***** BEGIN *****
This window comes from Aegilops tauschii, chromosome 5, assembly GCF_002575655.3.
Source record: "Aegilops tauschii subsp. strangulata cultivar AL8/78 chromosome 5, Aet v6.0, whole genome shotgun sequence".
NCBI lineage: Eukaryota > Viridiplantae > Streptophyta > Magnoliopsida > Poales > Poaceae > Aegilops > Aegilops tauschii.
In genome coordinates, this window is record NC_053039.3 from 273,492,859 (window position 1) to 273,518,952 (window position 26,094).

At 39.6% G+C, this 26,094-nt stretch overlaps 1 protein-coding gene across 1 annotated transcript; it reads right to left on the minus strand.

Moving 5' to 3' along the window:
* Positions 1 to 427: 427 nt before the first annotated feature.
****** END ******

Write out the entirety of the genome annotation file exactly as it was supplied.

This window comes from Aegilops tauschii, chromosome 5, assembly GCF_002575655.3.
Source record: "Aegilops tauschii subsp. strangulata cultivar AL8/78 chromosome 5, Aet v6.0, whole genome shotgun sequence".
NCBI lineage: Eukaryota > Viridiplantae > Streptophyta > Magnoliopsida > Poales > Poaceae > Aegilops > Aegilops tauschii.
In genome coordinates, this window is record NC_053039.3 from 273,492,859 (window position 1) to 273,518,952 (window position 26,094).

At 39.6% G+C, this 26,094-nt stretch overlaps 1 protein-coding gene across 1 annotated transcript; it reads right to left on the minus strand.

Moving 5' to 3' along the window:
* Positions 1 to 427: 427 nt before the first annotated feature.